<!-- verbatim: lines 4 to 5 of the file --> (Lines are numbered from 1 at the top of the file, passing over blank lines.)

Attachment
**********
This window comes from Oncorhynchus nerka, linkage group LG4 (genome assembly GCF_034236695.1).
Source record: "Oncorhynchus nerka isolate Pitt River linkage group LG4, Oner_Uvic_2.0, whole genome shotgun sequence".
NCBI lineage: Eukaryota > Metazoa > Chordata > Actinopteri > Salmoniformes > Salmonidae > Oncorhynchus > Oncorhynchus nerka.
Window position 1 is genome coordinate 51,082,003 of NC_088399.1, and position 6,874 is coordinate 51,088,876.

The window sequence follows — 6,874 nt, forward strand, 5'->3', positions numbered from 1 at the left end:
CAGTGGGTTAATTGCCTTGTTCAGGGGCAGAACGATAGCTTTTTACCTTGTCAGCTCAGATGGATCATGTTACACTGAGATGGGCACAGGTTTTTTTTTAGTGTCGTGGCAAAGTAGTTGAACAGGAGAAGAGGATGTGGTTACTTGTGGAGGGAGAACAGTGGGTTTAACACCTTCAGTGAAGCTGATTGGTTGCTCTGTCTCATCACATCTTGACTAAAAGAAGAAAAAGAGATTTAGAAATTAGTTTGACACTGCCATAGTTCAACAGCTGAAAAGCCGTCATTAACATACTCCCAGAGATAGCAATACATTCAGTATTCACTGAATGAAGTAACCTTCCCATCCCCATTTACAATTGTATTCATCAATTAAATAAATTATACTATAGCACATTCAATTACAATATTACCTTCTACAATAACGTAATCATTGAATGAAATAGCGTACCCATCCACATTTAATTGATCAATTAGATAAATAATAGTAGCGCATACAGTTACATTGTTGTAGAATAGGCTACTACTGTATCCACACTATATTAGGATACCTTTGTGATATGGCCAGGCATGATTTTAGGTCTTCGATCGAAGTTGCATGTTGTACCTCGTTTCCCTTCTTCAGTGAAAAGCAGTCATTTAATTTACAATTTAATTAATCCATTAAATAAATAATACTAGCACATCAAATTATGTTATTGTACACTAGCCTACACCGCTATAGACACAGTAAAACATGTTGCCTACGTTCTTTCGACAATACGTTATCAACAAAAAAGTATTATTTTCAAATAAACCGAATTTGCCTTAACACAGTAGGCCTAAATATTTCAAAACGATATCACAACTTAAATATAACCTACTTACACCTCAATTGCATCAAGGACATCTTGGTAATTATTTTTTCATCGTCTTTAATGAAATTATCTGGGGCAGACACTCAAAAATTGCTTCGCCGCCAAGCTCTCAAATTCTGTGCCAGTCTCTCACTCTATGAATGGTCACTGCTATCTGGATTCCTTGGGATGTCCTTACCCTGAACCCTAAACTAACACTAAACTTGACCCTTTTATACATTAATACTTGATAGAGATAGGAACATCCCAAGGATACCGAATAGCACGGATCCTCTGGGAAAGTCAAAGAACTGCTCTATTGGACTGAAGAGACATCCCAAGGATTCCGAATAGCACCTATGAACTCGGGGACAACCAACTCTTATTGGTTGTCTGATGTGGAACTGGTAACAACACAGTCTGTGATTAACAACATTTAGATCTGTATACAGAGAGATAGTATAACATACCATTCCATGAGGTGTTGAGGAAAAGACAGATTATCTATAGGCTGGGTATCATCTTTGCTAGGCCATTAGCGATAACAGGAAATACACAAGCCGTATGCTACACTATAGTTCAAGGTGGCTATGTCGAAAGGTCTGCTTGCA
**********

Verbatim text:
Window position 1 is genome coordinate 51,082,003 of NC_088399.1, and position 6,874 is coordinate 51,088,876.

The window sequence follows — 6,874 nt, forward strand, 5'->3', positions numbered from 1 at the left end: